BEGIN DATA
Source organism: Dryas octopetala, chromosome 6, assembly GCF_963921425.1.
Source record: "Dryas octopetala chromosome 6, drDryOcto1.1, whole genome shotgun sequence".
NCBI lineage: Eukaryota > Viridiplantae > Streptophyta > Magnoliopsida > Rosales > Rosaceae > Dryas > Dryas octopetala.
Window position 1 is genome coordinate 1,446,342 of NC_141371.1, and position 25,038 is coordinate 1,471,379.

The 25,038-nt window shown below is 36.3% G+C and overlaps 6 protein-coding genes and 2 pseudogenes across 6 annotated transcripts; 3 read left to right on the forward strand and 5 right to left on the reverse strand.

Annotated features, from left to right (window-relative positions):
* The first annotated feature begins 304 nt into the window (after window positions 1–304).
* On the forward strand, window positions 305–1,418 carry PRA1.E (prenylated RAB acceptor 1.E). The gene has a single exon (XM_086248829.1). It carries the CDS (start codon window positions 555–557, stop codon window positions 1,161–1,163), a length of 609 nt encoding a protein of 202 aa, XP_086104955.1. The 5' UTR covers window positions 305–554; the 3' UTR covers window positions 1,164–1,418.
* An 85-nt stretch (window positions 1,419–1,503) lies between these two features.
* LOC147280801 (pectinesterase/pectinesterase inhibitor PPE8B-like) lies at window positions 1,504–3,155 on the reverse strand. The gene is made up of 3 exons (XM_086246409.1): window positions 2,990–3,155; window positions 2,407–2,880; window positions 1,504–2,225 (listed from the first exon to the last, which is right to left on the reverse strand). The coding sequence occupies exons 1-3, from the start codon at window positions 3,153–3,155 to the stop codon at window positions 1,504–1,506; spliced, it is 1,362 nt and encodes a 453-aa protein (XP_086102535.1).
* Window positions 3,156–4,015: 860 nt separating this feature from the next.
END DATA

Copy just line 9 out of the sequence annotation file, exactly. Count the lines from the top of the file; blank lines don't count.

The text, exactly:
* An 85-nt stretch (window positions 1,419–1,503) lies between these two features.